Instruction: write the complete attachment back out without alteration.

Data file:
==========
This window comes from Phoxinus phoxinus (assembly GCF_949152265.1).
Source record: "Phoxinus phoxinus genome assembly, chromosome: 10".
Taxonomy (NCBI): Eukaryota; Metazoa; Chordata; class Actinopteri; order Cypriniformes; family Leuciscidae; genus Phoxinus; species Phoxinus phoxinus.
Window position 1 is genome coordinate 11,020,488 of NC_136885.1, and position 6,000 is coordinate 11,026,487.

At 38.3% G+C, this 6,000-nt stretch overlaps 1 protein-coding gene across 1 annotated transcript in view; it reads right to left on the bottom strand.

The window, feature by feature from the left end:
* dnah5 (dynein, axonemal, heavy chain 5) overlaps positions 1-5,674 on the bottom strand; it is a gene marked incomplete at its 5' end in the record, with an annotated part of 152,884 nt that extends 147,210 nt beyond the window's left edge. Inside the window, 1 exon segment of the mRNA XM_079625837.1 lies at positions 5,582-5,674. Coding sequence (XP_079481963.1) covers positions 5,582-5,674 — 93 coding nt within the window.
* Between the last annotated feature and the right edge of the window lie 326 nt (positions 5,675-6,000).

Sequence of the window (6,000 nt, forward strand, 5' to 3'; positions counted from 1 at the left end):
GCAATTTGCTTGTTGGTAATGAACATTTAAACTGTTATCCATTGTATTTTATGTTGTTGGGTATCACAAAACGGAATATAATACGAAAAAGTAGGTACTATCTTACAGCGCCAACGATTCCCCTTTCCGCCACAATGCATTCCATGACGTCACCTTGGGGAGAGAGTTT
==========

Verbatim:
This window comes from Phoxinus phoxinus (assembly GCF_949152265.1).
Source record: "Phoxinus phoxinus genome assembly, chromosome: 10".
Taxonomy (NCBI): Eukaryota; Metazoa; Chordata; class Actinopteri; order Cypriniformes; family Leuciscidae; genus Phoxinus; species Phoxinus phoxinus.
Window position 1 is genome coordinate 11,020,488 of NC_136885.1, and position 6,000 is coordinate 11,026,487.

At 38.3% G+C, this 6,000-nt stretch overlaps 1 protein-coding gene across 1 annotated transcript in view; it reads right to left on the bottom strand.

The window, feature by feature from the left end:
* dnah5 (dynein, axonemal, heavy chain 5) overlaps positions 1-5,674 on the bottom strand; it is a gene marked incomplete at its 5' end in the record, with an annotated part of 152,884 nt that extends 147,210 nt beyond the window's left edge. Inside the window, 1 exon segment of the mRNA XM_079625837.1 lies at positions 5,582-5,674. Coding sequence (XP_079481963.1) covers positions 5,582-5,674 — 93 coding nt within the window.
* Between the last annotated feature and the right edge of the window lie 326 nt (positions 5,675-6,000).

Sequence of the window (6,000 nt, forward strand, 5' to 3'; positions counted from 1 at the left end):
GCAATTTGCTTGTTGGTAATGAACATTTAAACTGTTATCCATTGTATTTTATGTTGTTGGGTATCACAAAACGGAATATAATACGAAAAAGTAGGTACTATCTTACAGCGCCAACGATTCCCCTTTCCGCCACAATGCATTCCATGACGTCACCTTGGGGAGAGAGTTT